With retailers quickly becoming aware of the crucial importance of customer engagement, it’s clear that the shopping experience is likely to be a key battleground for retailers in the immediate future.
In fact, a recent study found that customer experience will overtake price and product as the key brand differentiator by 2020. Furthermore, 86 per cent of buyers are willing to pay more for a great customer experience, while 73 per cent point to customer experience as an important factor in purchasing decisions. (1)
Improving the shopping experience can, therefore, have a significant material impact on the bottom line. To compete successfully in 2019 and beyond, retailers need to understand how they can improve the shopping experience.
Here are five key trends that Australian resellers should consider to improve the shopping experience:
1. New concepts and formats in-store can strengthen retailer identity
In Australia, discount retailer Kmart dramatically revamped its store layout, leading to backlash in the short-term but resulting in increased sales as consumers got used to the new-look layout. (2) Arguably, the Kmart brand is stronger than ever in the wake of the controversial changes. In 2019, this approach is likely to continue with more retailers retrofitting stores with new, more appealing, and more experiential layouts designed to provide clear pathways for customers.
Some stores will look to mix physical retail with online elements, while others will create a collaborative or immersive experience.
2. Artificial intelligence will become mainstream
Artificial intelligence (AI) will help retailers leverage the vast amounts of information they have regarding shopper habits, drivers, and preferences.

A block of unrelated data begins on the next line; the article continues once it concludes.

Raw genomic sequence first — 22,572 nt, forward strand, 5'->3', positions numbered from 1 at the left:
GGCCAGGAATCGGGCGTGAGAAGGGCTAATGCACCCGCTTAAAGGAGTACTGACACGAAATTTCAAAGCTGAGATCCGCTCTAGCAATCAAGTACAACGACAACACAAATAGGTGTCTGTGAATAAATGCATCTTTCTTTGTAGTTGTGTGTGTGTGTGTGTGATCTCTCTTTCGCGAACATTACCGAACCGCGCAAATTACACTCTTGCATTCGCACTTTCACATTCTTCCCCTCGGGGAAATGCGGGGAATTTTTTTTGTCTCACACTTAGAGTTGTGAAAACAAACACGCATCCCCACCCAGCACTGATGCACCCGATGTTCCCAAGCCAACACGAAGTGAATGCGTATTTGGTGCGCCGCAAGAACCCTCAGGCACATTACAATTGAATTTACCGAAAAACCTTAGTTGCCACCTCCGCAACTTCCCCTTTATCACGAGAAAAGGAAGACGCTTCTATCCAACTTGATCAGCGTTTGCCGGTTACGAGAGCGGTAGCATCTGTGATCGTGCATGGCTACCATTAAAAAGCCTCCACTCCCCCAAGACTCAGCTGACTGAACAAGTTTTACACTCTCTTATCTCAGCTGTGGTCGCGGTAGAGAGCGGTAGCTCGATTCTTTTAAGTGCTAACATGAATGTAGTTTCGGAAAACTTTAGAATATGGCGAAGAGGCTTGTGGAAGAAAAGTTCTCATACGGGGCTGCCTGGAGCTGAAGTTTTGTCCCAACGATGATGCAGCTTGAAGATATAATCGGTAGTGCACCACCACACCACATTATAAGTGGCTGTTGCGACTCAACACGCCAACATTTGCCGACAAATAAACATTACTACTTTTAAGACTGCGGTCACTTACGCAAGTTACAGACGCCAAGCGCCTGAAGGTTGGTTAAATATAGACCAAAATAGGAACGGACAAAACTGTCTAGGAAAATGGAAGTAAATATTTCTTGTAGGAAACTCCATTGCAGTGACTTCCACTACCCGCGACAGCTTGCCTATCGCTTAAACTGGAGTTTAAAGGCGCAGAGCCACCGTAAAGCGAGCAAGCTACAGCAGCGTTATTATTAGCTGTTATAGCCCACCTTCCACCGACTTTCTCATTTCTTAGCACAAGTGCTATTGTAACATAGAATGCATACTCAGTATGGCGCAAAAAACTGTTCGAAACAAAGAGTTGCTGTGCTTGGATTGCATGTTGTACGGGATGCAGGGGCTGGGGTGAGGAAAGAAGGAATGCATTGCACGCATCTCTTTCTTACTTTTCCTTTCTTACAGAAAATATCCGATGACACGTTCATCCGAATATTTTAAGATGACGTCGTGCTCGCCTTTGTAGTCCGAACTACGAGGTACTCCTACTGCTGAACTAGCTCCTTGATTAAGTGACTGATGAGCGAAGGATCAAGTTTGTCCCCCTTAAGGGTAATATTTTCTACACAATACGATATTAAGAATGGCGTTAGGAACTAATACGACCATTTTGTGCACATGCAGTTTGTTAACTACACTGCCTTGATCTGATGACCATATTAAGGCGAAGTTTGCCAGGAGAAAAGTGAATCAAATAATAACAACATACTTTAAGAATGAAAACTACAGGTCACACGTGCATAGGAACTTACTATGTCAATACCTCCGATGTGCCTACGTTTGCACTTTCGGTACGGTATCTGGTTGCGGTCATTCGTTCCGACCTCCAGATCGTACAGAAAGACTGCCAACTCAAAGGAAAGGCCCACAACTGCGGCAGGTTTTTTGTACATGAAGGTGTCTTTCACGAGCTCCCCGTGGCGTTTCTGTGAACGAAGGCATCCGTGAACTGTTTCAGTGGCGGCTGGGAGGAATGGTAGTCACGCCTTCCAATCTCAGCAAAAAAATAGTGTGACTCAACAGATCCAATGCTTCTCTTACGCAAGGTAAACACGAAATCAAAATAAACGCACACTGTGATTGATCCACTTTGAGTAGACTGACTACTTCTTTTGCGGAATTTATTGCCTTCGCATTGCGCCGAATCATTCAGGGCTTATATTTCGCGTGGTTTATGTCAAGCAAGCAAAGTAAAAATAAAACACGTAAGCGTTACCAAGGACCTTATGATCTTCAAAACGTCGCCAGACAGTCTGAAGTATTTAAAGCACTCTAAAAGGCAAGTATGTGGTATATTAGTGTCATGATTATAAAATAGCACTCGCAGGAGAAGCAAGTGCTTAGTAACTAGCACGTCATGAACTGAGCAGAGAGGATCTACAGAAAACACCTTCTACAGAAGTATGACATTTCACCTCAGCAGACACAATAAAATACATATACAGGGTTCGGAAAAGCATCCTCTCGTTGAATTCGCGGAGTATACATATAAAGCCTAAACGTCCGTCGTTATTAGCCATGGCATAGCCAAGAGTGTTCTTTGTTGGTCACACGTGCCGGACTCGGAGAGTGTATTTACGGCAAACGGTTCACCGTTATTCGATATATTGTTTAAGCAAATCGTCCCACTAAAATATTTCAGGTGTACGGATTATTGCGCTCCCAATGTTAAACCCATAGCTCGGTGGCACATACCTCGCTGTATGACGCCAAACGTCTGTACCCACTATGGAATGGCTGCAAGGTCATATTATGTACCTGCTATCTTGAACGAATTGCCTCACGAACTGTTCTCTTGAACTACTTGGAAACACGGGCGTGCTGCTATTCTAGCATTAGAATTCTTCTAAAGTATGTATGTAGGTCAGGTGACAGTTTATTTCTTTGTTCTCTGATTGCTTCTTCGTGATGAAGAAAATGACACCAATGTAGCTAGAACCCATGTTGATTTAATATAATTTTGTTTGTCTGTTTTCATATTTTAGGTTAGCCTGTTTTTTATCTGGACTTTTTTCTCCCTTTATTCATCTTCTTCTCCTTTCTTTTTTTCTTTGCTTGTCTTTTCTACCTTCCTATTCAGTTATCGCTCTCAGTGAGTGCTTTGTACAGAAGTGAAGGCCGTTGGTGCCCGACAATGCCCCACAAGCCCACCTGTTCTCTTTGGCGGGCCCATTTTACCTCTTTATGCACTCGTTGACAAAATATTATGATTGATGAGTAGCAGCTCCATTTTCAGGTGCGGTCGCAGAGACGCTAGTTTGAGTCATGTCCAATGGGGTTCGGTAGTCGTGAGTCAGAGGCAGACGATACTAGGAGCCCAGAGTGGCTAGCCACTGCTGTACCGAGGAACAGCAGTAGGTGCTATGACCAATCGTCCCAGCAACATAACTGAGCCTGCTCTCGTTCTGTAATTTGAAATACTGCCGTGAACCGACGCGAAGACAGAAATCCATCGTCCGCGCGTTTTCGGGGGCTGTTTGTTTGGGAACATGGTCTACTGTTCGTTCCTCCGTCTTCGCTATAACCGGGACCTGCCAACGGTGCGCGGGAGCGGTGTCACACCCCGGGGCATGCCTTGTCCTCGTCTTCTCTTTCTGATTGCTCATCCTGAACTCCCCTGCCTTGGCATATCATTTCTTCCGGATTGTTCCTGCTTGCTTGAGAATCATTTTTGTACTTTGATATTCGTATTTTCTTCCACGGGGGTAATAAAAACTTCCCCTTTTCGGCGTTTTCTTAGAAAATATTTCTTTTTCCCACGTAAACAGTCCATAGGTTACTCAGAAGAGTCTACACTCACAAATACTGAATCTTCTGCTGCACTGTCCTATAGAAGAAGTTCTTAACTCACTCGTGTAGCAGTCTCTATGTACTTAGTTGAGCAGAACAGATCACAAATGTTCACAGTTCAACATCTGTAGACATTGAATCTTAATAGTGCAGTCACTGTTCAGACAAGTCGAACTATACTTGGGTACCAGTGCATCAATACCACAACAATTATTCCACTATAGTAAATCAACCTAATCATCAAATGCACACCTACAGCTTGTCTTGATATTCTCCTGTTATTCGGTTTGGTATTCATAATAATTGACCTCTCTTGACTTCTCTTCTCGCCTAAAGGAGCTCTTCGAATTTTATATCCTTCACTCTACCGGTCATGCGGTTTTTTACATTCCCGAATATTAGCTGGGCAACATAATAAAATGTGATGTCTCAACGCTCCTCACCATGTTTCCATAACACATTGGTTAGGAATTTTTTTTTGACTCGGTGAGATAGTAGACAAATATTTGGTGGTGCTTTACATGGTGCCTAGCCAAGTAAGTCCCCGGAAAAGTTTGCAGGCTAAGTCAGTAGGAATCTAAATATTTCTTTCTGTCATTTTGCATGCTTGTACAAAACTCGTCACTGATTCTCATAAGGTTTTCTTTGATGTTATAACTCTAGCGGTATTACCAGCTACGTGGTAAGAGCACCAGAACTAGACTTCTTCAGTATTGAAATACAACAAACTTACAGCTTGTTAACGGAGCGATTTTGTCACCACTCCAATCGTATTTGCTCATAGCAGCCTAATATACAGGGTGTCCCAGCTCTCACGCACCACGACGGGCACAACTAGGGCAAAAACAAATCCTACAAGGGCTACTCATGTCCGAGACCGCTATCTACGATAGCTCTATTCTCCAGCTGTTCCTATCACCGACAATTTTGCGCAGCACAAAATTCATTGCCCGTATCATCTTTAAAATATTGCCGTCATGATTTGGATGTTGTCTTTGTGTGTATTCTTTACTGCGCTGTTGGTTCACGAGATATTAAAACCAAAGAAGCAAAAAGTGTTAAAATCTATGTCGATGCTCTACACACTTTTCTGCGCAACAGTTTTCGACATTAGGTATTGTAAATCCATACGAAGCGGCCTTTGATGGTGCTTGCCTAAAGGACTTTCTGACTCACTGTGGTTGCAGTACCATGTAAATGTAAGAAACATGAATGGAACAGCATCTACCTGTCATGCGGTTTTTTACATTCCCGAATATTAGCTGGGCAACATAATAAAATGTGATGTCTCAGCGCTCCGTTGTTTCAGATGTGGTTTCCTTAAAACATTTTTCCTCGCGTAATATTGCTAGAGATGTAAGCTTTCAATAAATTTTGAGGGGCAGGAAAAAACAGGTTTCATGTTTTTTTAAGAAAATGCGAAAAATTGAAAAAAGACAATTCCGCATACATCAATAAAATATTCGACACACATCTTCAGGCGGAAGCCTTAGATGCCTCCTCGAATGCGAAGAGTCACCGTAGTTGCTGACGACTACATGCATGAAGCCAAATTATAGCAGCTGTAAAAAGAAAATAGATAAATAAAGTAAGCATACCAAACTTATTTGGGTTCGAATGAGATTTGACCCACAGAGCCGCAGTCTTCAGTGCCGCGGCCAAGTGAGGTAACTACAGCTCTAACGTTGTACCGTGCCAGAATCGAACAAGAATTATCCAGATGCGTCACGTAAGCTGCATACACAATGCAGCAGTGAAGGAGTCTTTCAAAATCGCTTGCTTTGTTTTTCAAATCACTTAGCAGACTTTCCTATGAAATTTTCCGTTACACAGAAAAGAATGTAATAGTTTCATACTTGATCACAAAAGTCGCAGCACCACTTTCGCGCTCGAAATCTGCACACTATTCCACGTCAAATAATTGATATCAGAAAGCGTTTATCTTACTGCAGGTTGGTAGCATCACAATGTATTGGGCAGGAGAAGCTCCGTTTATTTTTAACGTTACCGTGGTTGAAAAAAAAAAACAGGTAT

AI can help collect and analyse data from myriad sources, turning information into insights that retailers can action immediately. AI could even automate the action phase, so marketing teams can focus on higher-value activities and strategy. This will help retailers communicate more effectively, offer more successful deals and promotions, and attract more customers, all while reducing marketing costs.
3. Convenience and simplicity will be key
Regardless of reality, most consumers perceive themselves to be time-poor. When it comes to shopping, many are looking for low-key, frictionless experiences that let them get what they need faster.
Self-service and self-checkout options are already here to stay, with interactive displays and smart fitting rooms just around the corner. With this new model comes risks, however, and retailers will need to improve fraud and theft detection.
4. Direct-to-consumer services could help win business from online
Value-added products such as meal kits that help people save time, for example, can attract customers because they offer something functional that is not available online. This lets retailers capitalise on store traffic, and leverage excess capacity by offering services that yield higher margins.
5. Physical stores will go online
If they haven’t already, physical stores will now build a digital presence. This can help capitalise on the growing consumer preference of researching items online before buying in-store. To make this model successful, businesses must integrate their systems so that customers are aware of what is available near them, for example. This will address the potential frustration customers feel when they see an item online but can’t buy it in-store because it’s not in stock.
Not all solutions will match every retailer’s unique customer base, capabilities, or requirements. However, regardless of which of these approaches retailers adopt, the key defining factor will be the technology they use to unify the customer experience.
With the right technology, retailers will be able to seamlessly improve the customer experience and, potentially reduce costs. However, it’s important to work with an expert partner to maximise the value of any investment in technology and avoid undue risk.
Ian Mooney, retail solutions manager, Fujitsu